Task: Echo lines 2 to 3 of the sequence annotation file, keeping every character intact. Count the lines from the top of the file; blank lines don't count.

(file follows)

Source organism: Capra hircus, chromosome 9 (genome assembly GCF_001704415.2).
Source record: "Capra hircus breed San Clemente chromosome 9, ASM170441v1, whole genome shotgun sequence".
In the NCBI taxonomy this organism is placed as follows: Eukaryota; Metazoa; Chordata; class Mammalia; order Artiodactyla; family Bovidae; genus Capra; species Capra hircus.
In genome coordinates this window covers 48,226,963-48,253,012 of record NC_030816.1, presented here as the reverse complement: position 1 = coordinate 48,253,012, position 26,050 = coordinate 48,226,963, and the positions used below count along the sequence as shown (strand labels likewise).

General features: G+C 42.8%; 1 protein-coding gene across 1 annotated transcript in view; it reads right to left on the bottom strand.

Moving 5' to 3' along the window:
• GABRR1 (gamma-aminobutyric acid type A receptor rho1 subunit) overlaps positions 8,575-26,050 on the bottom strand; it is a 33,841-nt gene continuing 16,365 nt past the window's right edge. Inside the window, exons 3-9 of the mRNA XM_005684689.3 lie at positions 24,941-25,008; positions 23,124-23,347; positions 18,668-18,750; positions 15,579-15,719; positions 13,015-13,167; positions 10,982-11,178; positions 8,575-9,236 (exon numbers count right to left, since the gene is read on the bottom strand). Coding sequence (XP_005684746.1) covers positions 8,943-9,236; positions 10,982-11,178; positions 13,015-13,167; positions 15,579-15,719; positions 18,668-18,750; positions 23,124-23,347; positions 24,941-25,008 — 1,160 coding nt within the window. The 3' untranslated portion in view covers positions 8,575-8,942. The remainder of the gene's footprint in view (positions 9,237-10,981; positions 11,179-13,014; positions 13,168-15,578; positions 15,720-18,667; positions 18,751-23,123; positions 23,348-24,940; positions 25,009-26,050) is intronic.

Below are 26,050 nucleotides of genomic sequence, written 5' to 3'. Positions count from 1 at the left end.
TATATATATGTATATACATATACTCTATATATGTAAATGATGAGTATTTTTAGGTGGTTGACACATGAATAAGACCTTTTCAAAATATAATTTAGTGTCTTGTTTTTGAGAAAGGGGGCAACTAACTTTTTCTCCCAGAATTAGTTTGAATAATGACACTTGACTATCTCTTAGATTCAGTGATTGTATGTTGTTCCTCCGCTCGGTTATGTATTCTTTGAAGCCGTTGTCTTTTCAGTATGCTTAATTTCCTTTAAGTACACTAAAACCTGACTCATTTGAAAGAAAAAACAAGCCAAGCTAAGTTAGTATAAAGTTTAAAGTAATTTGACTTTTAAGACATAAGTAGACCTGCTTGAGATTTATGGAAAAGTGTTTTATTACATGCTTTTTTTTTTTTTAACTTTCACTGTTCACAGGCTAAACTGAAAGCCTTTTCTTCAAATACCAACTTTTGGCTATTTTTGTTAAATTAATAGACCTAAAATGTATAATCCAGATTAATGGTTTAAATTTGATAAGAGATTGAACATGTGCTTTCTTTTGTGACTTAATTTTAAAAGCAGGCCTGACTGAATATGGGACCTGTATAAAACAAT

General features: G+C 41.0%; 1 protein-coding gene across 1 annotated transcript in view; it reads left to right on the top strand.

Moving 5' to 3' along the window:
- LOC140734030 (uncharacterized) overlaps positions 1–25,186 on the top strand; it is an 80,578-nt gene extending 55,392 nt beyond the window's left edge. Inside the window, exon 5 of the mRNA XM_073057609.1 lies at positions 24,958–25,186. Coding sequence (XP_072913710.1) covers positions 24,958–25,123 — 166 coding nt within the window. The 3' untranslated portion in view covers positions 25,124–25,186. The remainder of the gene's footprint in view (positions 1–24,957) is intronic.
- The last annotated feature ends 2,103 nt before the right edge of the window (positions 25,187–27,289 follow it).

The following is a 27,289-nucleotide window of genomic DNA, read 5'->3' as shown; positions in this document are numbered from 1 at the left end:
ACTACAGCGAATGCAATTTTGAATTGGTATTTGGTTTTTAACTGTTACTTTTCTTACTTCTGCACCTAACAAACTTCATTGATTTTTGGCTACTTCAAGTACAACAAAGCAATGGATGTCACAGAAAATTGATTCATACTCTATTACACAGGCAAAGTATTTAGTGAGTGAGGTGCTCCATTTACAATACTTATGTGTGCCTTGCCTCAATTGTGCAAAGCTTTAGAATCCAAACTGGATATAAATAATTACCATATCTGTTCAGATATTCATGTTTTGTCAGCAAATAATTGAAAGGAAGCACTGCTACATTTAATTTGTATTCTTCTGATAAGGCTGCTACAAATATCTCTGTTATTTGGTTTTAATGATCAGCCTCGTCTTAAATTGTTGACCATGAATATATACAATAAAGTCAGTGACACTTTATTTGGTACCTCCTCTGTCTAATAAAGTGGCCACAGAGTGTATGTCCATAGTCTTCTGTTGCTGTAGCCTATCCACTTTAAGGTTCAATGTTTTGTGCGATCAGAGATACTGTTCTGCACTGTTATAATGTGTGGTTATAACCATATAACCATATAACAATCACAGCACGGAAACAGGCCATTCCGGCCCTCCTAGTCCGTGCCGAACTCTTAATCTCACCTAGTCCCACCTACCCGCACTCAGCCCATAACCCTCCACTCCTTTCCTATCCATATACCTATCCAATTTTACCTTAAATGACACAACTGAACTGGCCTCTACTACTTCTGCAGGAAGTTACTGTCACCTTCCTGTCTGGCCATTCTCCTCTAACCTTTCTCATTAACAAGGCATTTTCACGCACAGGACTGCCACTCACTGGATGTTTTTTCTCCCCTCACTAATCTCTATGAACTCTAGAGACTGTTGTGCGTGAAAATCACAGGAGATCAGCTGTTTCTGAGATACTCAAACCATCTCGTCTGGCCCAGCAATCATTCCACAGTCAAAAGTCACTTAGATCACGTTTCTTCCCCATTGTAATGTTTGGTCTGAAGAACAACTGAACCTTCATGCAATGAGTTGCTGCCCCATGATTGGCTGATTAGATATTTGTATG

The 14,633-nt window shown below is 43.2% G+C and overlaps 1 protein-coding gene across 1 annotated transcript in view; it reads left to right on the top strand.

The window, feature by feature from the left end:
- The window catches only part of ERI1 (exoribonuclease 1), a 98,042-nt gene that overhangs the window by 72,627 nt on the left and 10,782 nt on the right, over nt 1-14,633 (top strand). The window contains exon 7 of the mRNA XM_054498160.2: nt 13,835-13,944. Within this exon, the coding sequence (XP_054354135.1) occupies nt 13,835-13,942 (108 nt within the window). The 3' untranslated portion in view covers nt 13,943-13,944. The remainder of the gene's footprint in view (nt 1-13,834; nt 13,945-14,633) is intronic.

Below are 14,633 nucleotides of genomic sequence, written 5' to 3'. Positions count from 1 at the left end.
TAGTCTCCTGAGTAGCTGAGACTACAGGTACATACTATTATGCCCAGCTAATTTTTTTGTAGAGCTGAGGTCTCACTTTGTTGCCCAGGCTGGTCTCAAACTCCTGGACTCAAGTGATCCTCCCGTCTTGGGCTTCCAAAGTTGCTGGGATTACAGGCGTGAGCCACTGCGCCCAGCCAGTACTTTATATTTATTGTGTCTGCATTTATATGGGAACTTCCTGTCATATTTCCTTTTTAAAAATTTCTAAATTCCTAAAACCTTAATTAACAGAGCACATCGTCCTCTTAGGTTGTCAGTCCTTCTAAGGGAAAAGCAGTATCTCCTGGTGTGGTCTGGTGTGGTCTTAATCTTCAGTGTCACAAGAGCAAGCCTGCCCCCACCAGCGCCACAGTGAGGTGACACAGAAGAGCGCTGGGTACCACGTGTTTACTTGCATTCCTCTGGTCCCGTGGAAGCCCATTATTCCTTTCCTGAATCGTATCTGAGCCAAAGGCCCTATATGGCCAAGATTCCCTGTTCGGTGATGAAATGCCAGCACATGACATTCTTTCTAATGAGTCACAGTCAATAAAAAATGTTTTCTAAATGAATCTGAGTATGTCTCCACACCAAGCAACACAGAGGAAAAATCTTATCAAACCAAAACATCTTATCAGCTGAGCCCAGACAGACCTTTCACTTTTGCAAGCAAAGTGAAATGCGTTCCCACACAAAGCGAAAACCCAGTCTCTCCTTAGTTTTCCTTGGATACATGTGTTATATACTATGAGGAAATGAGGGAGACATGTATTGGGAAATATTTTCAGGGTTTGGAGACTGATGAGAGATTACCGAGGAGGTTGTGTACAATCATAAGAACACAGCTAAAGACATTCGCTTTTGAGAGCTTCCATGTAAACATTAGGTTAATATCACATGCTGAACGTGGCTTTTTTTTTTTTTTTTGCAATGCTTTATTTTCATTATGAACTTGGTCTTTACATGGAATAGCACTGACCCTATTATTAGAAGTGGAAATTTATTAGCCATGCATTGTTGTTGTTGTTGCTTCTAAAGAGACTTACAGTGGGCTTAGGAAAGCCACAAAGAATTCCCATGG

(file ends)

Source record: "Capra hircus breed San Clemente chromosome 9, ASM170441v1, whole genome shotgun sequence".
In the NCBI taxonomy this organism is placed as follows: Eukaryota; Metazoa; Chordata; class Mammalia; order Artiodactyla; family Bovidae; genus Capra; species Capra hircus.